April 27, 2011 was one of the biggest tornado outbreaks in United States history, and Alabama was the hardest hit of any state. The day was record breaking for the state. 62 tornadoes touched down in Alabama, the most of any outbreak we’ve got good records of.
In the early morning, a line of storms moved into Alabama from Missisisppi, producing destructive straight line winds and tornadoes. A few tornadoes within this line were quite strong especially in parts of East Mississippi and West-Central Alabama.
In the Tennessee Valley, a second line of storms developed in the mid morning, producing large hail, destructive winds, and tornadoes. As the morning went on, shear increased across the area, and more discrete supercells started to develop in the early afternoon.
By far, the most destructive round of severe weather came in the afternoon and evening. As deep layer shear and strong instability built into the area ahead of a strong cold front. Supercell thunderstorms developed, and multiple large, violent tornadoes occurred across North and Central Alabama and Southern Tennessee.
By 5:15 pm, communications with the National Weather Service Radar at Hytop were impossible, but tornadoes continued across North Alabama and Southern Tennessee. All told, 39 tornadoes touched down in the Tennessee Valley, and 62 across the state of Alabama. 27 tornadoes across the state would qualify as at least strong (EF2+) and 11 would qualify as violent (EF4+). 3 tornadoes in Alabama received an EF-5 rating.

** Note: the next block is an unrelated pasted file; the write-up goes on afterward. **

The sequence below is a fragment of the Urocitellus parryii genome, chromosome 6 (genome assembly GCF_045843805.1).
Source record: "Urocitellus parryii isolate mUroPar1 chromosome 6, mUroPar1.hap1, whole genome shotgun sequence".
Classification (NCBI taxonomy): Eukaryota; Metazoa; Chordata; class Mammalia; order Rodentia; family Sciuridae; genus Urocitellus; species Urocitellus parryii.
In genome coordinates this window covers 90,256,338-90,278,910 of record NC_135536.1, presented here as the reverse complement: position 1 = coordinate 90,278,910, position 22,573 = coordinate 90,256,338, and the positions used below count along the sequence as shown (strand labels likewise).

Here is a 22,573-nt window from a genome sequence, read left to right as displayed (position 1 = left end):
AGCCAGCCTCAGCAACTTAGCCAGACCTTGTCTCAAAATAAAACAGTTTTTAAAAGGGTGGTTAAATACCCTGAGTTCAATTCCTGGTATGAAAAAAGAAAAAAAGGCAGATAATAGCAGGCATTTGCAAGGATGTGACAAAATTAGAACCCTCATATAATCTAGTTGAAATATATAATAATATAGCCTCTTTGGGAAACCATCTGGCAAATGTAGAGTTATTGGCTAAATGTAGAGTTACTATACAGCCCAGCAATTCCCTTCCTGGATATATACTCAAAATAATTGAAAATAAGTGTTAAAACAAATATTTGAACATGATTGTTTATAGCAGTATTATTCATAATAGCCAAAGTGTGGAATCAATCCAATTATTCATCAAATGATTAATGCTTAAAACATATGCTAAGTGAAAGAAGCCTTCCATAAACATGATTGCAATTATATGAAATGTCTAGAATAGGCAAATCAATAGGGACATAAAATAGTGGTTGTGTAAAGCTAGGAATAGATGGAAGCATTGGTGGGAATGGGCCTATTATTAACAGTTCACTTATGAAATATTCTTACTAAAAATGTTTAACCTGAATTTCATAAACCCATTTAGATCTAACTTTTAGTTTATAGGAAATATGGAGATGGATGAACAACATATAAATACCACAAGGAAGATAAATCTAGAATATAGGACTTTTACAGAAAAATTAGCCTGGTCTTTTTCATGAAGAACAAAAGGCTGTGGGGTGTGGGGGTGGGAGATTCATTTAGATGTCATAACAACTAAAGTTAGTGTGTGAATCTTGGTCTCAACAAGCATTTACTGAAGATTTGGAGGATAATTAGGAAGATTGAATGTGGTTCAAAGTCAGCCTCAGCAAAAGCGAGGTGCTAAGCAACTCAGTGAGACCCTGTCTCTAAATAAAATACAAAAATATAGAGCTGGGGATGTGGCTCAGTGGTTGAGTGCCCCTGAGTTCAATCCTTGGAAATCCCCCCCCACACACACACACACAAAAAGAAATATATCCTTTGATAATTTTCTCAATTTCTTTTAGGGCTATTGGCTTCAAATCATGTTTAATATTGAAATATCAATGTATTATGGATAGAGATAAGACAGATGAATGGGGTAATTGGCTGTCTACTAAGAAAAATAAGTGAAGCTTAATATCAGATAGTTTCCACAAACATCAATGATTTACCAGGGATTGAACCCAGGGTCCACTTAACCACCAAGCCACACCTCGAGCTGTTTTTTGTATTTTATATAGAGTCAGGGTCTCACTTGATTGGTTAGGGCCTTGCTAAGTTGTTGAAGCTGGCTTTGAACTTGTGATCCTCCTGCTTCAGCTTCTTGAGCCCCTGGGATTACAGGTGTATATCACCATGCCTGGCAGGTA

A majority of Central and North Alabama was under a tornado warning at some point over the course of the outbreak. For the areas WHNT covers on television, only a small area around parts of Hampton Cove, Owens Cross Roads, Cherrytree, and Berkley in southeastern Madison county and another small area around parts of Liberty Hill, Egypt, Mountainboro, and Walnut Grove in Etowah county were not under a tornado warning. Everyone else, at some point, should have been taking cover.
144 tornado warnings were issued by the National Weather Service offices in Huntsville, Birmingham, and Mobile during the outbreak. 92 of those warnings were issued by the National Weather Service in Huntsville alone.
This tornado outbreak occurred over a 3 day period (April 26-28, 2011) and produced tornadoes from Texas to Michigan and New York, but April 27 was by far the worst of the three day outbreak, and Alabama was hit hardest. 324 people were killed by tornadoes across the U.S. during that three day period. 252 of them were in Alabama. Over 2,000 people were injured in the state of Alabama alone. April 27, 2011 was the single deadliest tornado outbreak day in the U.S. since the Tri-State tornado of March 18, 1925. It remains the single costliest tornado outbreak in U.S. history.
Every single Alabamian has a story about April 27, 2011. It was a day that not only changed the lives of so many people in this state, it also changed the way we communicate risk in meteorology. This day, as well as the Joplin tornado of 2011, led to changes in how life-threatening weather information is communicated to the public. In 2016, a research project called VORTEX-SE was launched, and part of the research involved using social science to determine how people perceive forecasts and warnings, and how to improve them. Some of this research might not have ever happened if not for the terrible loss of life and destruction from this “once in a generation” outbreak. While outbreaks like this are rare, they’re also inevitable. They have happened before, and will happen again. A whole new generation of scientists have been hard at work to try and make sure the next outbreak is even better forecast and claims fewer lives than this one. Hopefully, the advances made because of this horrible outbreak prevent such a horrible loss of life the next time an outbreak like this occurs.